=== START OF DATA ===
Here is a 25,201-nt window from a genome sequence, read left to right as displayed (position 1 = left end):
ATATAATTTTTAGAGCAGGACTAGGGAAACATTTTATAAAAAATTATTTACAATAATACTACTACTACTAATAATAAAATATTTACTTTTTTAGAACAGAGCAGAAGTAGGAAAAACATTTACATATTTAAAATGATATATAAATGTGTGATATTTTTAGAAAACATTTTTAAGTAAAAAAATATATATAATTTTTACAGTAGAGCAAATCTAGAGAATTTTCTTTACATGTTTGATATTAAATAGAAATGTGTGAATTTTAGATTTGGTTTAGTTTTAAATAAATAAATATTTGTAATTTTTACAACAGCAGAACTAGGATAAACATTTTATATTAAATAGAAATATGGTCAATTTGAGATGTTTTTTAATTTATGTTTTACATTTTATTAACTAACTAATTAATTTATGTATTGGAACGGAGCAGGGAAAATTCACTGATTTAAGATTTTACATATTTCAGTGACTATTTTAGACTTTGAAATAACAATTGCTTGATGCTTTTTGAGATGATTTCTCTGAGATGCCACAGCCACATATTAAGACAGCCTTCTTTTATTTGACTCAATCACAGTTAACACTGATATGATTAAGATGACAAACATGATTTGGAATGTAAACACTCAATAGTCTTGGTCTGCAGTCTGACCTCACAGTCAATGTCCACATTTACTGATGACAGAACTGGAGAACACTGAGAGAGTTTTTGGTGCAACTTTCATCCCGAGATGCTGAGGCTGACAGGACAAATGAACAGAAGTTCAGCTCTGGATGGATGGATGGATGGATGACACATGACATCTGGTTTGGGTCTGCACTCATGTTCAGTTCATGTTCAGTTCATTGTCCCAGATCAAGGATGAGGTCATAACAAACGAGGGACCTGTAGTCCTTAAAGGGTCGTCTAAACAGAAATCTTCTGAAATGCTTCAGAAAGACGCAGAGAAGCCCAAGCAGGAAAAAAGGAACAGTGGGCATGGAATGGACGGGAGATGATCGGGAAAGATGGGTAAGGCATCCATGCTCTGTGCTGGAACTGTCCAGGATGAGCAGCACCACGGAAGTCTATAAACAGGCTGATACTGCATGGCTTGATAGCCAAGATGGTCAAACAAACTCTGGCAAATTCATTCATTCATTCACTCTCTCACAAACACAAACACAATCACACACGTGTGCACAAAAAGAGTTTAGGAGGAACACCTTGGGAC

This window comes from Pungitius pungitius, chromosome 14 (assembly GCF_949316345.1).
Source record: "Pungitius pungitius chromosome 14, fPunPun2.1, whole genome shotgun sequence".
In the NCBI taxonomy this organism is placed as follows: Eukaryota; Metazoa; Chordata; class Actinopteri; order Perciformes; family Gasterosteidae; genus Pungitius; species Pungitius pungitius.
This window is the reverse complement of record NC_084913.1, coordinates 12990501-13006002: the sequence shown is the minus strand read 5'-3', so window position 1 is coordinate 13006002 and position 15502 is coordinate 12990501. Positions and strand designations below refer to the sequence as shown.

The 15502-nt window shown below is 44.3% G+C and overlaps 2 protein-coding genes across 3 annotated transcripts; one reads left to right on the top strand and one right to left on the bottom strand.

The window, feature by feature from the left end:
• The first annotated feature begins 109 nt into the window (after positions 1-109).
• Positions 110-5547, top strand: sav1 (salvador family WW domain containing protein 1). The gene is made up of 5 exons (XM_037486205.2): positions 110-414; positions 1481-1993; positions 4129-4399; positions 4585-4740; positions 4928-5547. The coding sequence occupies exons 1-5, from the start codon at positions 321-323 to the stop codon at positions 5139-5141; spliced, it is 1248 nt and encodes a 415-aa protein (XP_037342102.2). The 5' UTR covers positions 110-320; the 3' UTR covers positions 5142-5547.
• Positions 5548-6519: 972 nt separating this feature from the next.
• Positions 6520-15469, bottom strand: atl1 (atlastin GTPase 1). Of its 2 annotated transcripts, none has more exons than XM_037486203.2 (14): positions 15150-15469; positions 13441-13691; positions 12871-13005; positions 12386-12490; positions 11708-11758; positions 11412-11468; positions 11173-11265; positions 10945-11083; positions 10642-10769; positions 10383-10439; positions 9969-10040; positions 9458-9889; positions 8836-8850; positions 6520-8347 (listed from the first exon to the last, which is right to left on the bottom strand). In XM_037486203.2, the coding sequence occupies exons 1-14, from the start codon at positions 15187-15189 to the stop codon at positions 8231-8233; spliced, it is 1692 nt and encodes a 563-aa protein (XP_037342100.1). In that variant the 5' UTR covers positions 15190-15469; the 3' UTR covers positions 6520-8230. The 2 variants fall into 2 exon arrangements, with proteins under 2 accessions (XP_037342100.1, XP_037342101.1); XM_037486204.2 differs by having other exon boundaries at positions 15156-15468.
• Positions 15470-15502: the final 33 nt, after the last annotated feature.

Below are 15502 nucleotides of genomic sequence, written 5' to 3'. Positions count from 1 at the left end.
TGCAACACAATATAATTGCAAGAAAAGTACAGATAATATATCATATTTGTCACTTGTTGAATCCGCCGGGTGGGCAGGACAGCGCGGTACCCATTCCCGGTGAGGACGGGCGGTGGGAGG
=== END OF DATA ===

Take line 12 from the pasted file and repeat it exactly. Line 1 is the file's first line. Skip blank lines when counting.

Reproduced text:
• Positions 6520-15469, bottom strand: atl1 (atlastin GTPase 1). Of its 2 annotated transcripts, none has more exons than XM_037486203.2 (14): positions 15150-15469; positions 13441-13691; positions 12871-13005; positions 12386-12490; positions 11708-11758; positions 11412-11468; positions 11173-11265; positions 10945-11083; positions 10642-10769; positions 10383-10439; positions 9969-10040; positions 9458-9889; positions 8836-8850; positions 6520-8347 (listed from the first exon to the last, which is right to left on the bottom strand). In XM_037486203.2, the coding sequence occupies exons 1-14, from the start codon at positions 15187-15189 to the stop codon at positions 8231-8233; spliced, it is 1692 nt and encodes a 563-aa protein (XP_037342100.1). In that variant the 5' UTR covers positions 15190-15469; the 3' UTR covers positions 6520-8230. The 2 variants fall into 2 exon arrangements, with proteins under 2 accessions (XP_037342100.1, XP_037342101.1); XM_037486204.2 differs by having other exon boundaries at positions 15156-15468.